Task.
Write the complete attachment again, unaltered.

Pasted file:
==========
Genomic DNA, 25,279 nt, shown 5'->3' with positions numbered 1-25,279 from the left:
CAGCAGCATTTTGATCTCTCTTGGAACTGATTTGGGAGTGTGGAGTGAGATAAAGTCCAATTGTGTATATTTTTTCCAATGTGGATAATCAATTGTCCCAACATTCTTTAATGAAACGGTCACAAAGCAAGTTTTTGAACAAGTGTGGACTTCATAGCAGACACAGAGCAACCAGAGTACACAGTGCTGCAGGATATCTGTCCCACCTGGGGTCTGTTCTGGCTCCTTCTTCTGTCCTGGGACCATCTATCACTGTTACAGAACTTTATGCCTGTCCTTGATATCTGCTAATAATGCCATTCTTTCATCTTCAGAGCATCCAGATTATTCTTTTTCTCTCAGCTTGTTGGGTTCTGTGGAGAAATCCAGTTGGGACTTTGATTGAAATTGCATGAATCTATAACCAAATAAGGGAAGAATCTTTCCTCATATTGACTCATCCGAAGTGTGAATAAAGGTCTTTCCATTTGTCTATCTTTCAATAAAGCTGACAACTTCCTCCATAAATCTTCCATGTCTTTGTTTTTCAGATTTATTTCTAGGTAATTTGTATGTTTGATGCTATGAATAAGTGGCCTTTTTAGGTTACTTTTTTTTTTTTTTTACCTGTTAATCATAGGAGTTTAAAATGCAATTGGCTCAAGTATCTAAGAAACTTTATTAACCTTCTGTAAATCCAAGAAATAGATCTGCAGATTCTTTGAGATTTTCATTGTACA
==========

Genomic DNA, 25,279 nt, shown 5'->3' with positions numbered 1-25,279 from the left:
CAGCAGCATTTTGATCTCTCTTGGAACTGATTTGGGAGTGTGGAGTGAGATAAAGTCCAATTGTGTATATTTTTTCCAATGTGGATAATCAATTGTCCCAACATTCTTTAATGAAACGGTCACAAAGCAAGTTTTTGAACAAGTGTGGACTTCATAGCAGACACAGAGCAACCAGAGTACACAGTGCTGCAGGATATCTGTCCCACCTGGGGTCTGTTCTGGCTCCTTCTTCTGTCCTGGGACCATCTATCACTGTTACAGAACTTTATGCCTGTCCTTGATATCTGCTAATAATGCCATTCTTTCATCTTCAGAGCATCCAGATTATTCTTTTTCTCTCAGCTTGTTGGGTTCTGTGGAGAAATCCAGTTGGGACTTTGATTGAAATTGCATGAATCTATAACCAAATAAGGGAAGAATCTTTCCTCATATTGACTCATCCGAAGTGTGAATAAAGGTCTTTCCATTTGTCTATCTTTCAATAAAGCTGACAACTTCCTCCATAAATCTTCCATGTCTTTGTTTTTCAGATTTATTTCTAGGTAATTTGTATGTTTGATGCTATGAATAAGTGGCCTTTTTAGGTTACTTTTTTTTTTTTTTTACCTGTTAATCATAGGAGTTTAAAATGCAATTGGCTCAAGTATCTAAGAAACTTTATTAACCTTCTGTAAATCCAAGAAATAGATCTGCAGATTCTTTGAGATTTTCATTGTACA